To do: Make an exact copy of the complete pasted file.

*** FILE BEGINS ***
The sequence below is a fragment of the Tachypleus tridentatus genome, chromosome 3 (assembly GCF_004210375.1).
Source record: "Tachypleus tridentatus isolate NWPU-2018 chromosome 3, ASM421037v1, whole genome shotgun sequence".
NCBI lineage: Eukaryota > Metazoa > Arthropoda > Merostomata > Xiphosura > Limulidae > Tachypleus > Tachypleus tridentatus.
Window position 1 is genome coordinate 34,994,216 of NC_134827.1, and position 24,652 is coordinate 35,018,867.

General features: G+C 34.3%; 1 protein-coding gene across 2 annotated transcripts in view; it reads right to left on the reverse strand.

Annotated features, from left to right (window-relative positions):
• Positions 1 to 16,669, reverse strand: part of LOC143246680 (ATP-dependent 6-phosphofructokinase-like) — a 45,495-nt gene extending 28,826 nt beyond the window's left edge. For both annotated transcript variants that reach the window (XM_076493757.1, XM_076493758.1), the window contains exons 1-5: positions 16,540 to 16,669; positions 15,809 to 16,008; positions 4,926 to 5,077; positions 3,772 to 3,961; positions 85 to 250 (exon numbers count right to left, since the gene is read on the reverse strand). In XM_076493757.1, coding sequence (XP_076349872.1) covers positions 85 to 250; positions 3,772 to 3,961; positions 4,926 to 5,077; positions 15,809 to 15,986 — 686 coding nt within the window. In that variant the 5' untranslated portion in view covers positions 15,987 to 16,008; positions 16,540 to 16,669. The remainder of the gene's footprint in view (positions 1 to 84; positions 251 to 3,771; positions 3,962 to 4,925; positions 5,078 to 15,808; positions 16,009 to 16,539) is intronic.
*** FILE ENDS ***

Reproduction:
The sequence below is a fragment of the Tachypleus tridentatus genome, chromosome 3 (assembly GCF_004210375.1).
Source record: "Tachypleus tridentatus isolate NWPU-2018 chromosome 3, ASM421037v1, whole genome shotgun sequence".
NCBI lineage: Eukaryota > Metazoa > Arthropoda > Merostomata > Xiphosura > Limulidae > Tachypleus > Tachypleus tridentatus.
Window position 1 is genome coordinate 34,994,216 of NC_134827.1, and position 24,652 is coordinate 35,018,867.

General features: G+C 34.3%; 1 protein-coding gene across 2 annotated transcripts in view; it reads right to left on the reverse strand.

Annotated features, from left to right (window-relative positions):
• Positions 1 to 16,669, reverse strand: part of LOC143246680 (ATP-dependent 6-phosphofructokinase-like) — a 45,495-nt gene extending 28,826 nt beyond the window's left edge. For both annotated transcript variants that reach the window (XM_076493757.1, XM_076493758.1), the window contains exons 1-5: positions 16,540 to 16,669; positions 15,809 to 16,008; positions 4,926 to 5,077; positions 3,772 to 3,961; positions 85 to 250 (exon numbers count right to left, since the gene is read on the reverse strand). In XM_076493757.1, coding sequence (XP_076349872.1) covers positions 85 to 250; positions 3,772 to 3,961; positions 4,926 to 5,077; positions 15,809 to 15,986 — 686 coding nt within the window. In that variant the 5' untranslated portion in view covers positions 15,987 to 16,008; positions 16,540 to 16,669. The remainder of the gene's footprint in view (positions 1 to 84; positions 251 to 3,771; positions 3,962 to 4,925; positions 5,078 to 15,808; positions 16,009 to 16,539) is intronic.